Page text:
The evolution of check print
Is there a pattern more classic or timeless than checks? It seems that one cannot be too old or too young to rock some plaid, and there’s not one piece of clothing that the pattern doesn’t work on. From lumberjacks to punks to Ivy League professors, plaid and checks works for everyone. What’s even more fascinating about the print is how far it actually dates back and the versatility it’s proven to have throughout the centuries:
Scarf Poncho with Belt from Monroe and Main
According to Bustle, the first wave of plaid was used in Scottish clans’ tartans. Each clan had a different pattern, though many of them were quite similar. Apparently even King James V had plenty of plaid garments made for his wife, and later People in Britain and America began adopting the pattern as well.
Since plaid was so closely tied to the Scottish clans, the Scottish Rebellion of 1745 actually got the pattern banned from England for almost 40 years! When the ban was lifted, men and women both embraced the pattern and it became the “it thing” regarding formal wear.
Max Plaid Shirtdress from Monroe and Main
We all know the classic black and red “lumberjack” pattern, but have you ever thought about where it actually originated? In fact, it was first manufactured by legendary outdoors company Woolrich 1850 for, you guessed it, lumberjacks. In fact, the company still manufactures the pattern in jackets and flannel shirts, almost 170 years later. If that’s not staying power, we don’t know what is.
“Plaid began making waves again in the 1970s.”
For over 100 years, plaid was almost exclusively worn by men who worked outdoors. It made some appearances on women’s skirts and some men’s jackets throughout the years, especially in the 1950s, but it wasn’t until the 1970s that the pattern began making waves again – practically comparable to the impact when it was first designed. In the 1970s, plaid was everywhere. Men wore it on their leisure suits and Catherine Bach made it sexy for women to wear by pairing it with her “daisy dukes” on the hit TV show “The Dukes of Hazzard.” By the time the ’70s were over, plaid and checks were staples in both casual and formal wear. Even British punk rockers like the Sex Pistols were incorporating it in to their clothing.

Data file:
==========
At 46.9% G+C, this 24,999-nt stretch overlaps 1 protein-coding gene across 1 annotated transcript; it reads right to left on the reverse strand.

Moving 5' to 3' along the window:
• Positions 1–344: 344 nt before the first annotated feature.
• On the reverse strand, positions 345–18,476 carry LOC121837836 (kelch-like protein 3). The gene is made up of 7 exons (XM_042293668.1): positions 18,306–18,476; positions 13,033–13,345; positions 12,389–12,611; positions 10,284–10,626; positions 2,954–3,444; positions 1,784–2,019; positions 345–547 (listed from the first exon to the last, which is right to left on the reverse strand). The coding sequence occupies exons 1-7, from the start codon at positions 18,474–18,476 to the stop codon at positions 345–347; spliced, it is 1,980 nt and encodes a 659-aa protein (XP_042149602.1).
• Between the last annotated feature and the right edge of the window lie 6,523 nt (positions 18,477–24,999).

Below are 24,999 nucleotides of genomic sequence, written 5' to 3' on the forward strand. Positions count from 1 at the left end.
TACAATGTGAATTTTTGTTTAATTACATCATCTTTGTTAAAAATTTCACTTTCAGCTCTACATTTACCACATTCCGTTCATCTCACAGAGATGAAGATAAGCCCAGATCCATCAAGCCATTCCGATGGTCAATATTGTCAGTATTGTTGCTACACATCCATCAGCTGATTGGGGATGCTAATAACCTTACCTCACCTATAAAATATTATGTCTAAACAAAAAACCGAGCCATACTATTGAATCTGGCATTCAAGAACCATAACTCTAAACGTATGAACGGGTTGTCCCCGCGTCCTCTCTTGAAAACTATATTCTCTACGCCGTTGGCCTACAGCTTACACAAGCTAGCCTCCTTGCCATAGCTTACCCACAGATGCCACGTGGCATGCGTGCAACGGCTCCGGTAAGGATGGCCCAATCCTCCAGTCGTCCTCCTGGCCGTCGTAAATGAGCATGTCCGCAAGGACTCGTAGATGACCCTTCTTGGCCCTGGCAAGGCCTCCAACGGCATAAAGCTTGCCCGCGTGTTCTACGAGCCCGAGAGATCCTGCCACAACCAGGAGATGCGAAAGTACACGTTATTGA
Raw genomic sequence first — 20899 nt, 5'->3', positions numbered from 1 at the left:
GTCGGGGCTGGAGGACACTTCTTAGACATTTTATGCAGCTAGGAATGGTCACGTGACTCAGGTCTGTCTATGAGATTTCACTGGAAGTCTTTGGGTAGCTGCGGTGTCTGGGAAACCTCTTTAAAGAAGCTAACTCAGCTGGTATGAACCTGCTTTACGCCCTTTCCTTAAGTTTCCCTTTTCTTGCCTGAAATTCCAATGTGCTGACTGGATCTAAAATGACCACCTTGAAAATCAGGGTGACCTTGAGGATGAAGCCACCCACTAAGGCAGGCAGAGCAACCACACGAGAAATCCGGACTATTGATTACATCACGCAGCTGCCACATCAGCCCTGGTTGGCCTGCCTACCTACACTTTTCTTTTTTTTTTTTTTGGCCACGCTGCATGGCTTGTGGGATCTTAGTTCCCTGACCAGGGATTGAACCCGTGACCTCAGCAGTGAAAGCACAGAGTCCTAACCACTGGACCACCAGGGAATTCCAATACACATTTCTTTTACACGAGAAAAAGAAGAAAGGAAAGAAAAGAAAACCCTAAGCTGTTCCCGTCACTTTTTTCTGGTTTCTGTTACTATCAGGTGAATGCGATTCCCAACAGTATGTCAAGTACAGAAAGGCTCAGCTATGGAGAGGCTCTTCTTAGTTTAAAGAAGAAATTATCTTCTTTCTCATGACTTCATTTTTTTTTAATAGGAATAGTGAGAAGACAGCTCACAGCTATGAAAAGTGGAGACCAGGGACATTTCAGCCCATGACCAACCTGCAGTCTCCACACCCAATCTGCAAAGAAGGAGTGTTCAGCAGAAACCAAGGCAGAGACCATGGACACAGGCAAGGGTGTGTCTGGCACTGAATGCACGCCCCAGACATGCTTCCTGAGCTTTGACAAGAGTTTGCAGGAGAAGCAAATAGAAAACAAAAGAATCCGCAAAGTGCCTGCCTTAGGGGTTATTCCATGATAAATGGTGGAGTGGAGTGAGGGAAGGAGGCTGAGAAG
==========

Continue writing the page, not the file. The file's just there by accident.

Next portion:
Mini Pane Shirt from Monroe and Main
1980s and ’90s
In the 1980s, plaid was a bit more polarizing. While it was used in school uniforms and worn by a preppy crowd, like the popular girls in “Heathers,” plaid was also big in the counterculture, as young people began rocking flannel shirts once again. Grunge icons like Nirvana singer Kurt Cobain and Pearl Jam’s Eddie Vedder were rarely seen without their signature plaid in the 1990s.
Houndstooth Skirt Suit from Monroe and Main.
Plaid has become one of the most versatile patterns in recent years. It makes appearances on just about anything people wear, from fashion scarves – like the chic Burberry that Kate Middleton wears – to the flannel on the hipster barista at the coffee shop down the street. Plaid is even working its way into home decor, from boldly patterned couches to smaller details throughout your home.
A great way to work plaid into an outfit is to choose one statement piece. A plaid fashion blazer with a plain black T-shirt, dark skinny jeans and some heels is an ultimate polished look that can translate form casual Friday at the office to the weekends. Depending on what you pair it with, checked patterns can give off the punk rock vibe of the late ’70s, the the preppy feeling of the ’80s or the grungy aesthetic of the ’90s.